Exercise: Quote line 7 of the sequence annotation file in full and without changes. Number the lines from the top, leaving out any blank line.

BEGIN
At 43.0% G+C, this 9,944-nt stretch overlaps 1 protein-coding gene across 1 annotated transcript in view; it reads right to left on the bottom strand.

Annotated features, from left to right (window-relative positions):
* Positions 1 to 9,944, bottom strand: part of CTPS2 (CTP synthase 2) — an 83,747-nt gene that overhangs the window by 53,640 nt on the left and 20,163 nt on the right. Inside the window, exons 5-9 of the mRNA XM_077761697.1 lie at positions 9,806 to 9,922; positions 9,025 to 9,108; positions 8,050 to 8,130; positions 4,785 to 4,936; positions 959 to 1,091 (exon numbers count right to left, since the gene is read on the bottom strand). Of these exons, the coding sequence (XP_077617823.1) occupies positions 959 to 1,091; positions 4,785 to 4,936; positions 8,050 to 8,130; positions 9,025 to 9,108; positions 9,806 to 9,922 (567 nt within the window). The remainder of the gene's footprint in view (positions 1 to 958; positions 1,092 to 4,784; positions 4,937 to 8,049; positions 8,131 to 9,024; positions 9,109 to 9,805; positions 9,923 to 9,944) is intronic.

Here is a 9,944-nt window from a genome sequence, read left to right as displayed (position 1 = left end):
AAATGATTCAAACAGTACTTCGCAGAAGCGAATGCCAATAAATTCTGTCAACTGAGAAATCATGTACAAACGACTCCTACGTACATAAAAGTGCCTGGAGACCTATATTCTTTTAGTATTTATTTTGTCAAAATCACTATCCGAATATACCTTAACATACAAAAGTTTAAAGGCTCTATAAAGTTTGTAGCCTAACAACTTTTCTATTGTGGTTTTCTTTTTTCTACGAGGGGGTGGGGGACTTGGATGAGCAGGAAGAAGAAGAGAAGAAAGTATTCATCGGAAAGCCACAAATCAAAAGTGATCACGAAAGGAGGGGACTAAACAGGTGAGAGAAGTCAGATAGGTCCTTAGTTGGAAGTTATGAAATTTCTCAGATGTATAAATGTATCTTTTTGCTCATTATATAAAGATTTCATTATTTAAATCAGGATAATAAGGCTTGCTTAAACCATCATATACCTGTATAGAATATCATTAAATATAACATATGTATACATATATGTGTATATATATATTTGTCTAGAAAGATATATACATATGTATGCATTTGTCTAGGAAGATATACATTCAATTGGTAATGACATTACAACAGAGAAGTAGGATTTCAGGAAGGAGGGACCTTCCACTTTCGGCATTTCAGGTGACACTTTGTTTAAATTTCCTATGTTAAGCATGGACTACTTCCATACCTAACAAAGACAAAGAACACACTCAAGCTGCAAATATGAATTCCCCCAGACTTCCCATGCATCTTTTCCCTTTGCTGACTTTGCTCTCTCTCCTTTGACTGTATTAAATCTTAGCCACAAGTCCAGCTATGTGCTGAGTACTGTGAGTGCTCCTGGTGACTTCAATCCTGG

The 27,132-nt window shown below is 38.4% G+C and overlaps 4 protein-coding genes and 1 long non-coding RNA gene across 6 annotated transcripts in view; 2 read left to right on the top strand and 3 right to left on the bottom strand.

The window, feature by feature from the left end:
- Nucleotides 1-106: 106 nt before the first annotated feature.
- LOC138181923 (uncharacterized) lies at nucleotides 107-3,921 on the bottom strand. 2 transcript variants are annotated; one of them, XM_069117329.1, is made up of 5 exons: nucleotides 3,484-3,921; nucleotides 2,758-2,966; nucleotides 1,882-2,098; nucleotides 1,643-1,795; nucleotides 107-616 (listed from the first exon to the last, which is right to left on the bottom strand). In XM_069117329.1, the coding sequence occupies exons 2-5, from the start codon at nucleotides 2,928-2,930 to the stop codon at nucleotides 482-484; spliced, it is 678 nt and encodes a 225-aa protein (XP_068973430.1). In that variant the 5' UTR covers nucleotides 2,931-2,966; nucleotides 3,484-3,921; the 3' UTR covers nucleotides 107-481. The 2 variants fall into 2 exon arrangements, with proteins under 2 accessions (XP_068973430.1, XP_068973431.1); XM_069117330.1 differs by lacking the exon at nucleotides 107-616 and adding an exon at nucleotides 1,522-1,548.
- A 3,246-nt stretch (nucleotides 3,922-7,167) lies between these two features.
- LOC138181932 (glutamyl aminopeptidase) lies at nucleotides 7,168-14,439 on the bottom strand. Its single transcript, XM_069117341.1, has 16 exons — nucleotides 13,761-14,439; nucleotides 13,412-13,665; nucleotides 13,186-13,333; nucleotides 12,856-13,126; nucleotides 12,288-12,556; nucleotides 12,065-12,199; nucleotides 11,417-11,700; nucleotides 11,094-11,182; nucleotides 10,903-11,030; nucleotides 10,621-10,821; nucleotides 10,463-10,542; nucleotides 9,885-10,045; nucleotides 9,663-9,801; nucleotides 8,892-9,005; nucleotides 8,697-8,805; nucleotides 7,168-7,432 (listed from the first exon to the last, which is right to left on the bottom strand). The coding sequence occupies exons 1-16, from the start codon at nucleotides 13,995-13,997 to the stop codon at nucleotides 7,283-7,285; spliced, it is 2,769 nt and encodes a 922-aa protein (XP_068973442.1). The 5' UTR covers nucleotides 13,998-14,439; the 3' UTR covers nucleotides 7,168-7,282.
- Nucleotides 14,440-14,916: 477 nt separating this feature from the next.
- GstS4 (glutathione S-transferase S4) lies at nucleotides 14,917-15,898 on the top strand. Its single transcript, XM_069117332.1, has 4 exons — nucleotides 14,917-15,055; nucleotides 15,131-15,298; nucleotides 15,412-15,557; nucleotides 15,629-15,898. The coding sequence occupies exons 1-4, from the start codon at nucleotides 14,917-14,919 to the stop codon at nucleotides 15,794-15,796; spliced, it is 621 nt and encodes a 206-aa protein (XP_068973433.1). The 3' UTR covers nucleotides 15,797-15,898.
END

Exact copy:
The window, feature by feature from the left end: